This week’s episode of Destination Linux, we breakdown all of our systems for Backups & Data Recovery! We have some great news on how Open Source is being used to fight rare genetic diseases on multiple fronts. Later in the show, we’re also going to cover Facebooks latest 500 Million record breach. Plus we’ve also got our famous tips, tricks and software picks. All of this and so much more this week on Destination Linux. So whether you’re brand new to Linux and open source or a guru of sudo. This is the podcast for you.

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Hosts of Destination Linux:

Ryan (DasGeek) = dasgeekcommunity.com
Michael Tunnell = tuxdigital.com
Jill Bryant = twitter.com/jill_linuxgirl
Noah Chelliah = asknoahshow.com

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Segment Index

Comments

  1. I still use Facebook, despise hating both its politics and interface. I just wouldn’t be able to communicate with certain groups otherwise.
    At the very least, I do have all wrappers and don’t really post anything personal.

  2. Firefox multi-account containers are extremely cool though i’ve found they’re not very good with social sites.

    Inevitably there’s a link I want to follow, usually to youtube and clicking it will open the new site in the same container which depending on the link is or is not what i’d want and can totally defeat the purpose. I’ll also sometimes forget something’s inside a container (despite the color on the tab) if i’m clicking through stuff. Obviously it’s easy to avoid these issues by being vigilant but in practice it’s a recipe for mistakes.

    I strongly recommend using profiles instead, it’s very easy to distinguish when sites are in their own window and you can use Firefox Color to make it even more obvious. It also allow you to tailor which add-ons have access to which sites because each profile has it’s own separate extensions.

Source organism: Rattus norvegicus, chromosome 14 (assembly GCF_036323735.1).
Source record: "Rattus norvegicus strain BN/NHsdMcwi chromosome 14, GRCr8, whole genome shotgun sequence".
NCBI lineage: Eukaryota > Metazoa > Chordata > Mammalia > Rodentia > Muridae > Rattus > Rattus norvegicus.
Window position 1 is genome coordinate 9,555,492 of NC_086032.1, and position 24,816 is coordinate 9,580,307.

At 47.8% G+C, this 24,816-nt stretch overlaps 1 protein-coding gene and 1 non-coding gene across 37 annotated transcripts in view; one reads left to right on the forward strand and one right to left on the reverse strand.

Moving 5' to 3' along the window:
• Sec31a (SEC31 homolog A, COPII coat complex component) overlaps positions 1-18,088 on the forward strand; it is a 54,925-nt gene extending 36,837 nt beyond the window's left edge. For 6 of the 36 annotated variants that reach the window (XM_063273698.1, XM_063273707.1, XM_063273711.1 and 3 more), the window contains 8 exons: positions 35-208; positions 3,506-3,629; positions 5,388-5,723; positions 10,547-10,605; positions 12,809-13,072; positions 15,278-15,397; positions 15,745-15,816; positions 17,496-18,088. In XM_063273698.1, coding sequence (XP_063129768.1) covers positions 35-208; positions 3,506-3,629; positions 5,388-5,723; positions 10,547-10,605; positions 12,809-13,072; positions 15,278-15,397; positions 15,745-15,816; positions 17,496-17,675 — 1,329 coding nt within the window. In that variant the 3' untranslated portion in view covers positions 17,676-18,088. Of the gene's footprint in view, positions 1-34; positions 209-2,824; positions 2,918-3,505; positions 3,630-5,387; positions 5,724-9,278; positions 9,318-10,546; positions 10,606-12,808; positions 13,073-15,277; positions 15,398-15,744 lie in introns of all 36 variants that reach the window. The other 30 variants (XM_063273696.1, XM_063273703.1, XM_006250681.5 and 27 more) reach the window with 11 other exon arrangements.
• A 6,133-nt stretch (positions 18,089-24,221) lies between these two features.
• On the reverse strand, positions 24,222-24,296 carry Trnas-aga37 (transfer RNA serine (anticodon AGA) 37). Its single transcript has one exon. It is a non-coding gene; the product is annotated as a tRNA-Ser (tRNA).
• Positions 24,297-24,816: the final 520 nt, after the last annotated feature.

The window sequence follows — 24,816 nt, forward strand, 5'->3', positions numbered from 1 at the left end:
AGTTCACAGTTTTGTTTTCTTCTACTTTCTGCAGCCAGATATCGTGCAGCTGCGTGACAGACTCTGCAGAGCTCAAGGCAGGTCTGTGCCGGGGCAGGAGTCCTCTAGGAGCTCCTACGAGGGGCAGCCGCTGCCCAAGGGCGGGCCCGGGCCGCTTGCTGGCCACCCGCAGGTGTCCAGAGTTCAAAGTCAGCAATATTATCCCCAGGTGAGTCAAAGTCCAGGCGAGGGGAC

I’ve append -ProfileManager to my shortcuts so every time I launch the browser I have to pick the profile I wish to browse in and it’s made life a lot easier.

  3. Thanks everyone - very entertaining, especially the banter about recovery systems and @kernellinux 's delightful enthusiasm :slight_smile:

  4. Of course as Dutchman I have the cheapest backup and recovery system in the world, it is based on the remains of a 2003 HP D530 SFF and it has:

    • Pentium 4 HT (3.0 GHz)
    • 4 x 512MB DDR
    • 2 x IDE HDD (3.5"; 250 + 320 GB)
    • 2 x SATA-1 HDD (2.5"; 2 x 320 GB)
    • an original Compaq Evo Tower with Windows 98SE stickers
    • a new $15 xTech power supply (600W; 24 and 4 pins plugs; 2 SATA and 2 Molex plugs), a perfect fit. :slight_smile:

    It is in use since June 2019 and it is powered on for the weekly backup for max 1 hour. It runs today’s released 32-bits FreeBSD 13.0 on OpenZFS 2.0. It receives the backups from Ubuntu 21.04 also on OpenZFS 2.0 :). Recovery of the stored files can be based on USB 2.0, Samba or OpenZFS’s send | ssh receive :slight_smile:

    I have 3 backups Pentium (1.21 TB), laptop (1 TB r.i.p; now 160 GB and soon 2 TB) and Samsung S5 my off-site backup (64 GB for my personal stuff).

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